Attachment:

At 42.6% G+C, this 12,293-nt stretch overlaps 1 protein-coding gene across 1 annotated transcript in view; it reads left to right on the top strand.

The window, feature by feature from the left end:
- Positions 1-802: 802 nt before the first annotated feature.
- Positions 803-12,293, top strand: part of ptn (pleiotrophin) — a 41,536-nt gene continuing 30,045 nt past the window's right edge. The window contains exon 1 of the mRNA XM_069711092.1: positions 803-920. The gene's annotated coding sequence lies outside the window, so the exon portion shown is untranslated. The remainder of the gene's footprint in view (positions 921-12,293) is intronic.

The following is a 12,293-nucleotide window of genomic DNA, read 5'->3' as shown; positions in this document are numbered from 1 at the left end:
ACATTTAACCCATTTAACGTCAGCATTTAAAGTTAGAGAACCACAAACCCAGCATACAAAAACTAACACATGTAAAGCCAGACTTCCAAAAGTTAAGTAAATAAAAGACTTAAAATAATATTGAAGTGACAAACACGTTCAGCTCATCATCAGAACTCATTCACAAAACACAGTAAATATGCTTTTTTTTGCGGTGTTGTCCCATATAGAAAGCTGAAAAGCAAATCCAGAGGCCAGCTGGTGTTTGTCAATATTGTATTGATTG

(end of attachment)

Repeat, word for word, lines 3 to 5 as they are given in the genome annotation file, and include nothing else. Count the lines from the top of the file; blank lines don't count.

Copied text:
- Positions 1-802: 802 nt before the first annotated feature.
- Positions 803-12,293, top strand: part of ptn (pleiotrophin) — a 41,536-nt gene continuing 30,045 nt past the window's right edge. The window contains exon 1 of the mRNA XM_069711092.1: positions 803-920. The gene's annotated coding sequence lies outside the window, so the exon portion shown is untranslated. The remainder of the gene's footprint in view (positions 921-12,293) is intronic.

The following is a 12,293-nucleotide window of genomic DNA, read 5'->3' as shown; positions in this document are numbered from 1 at the left end: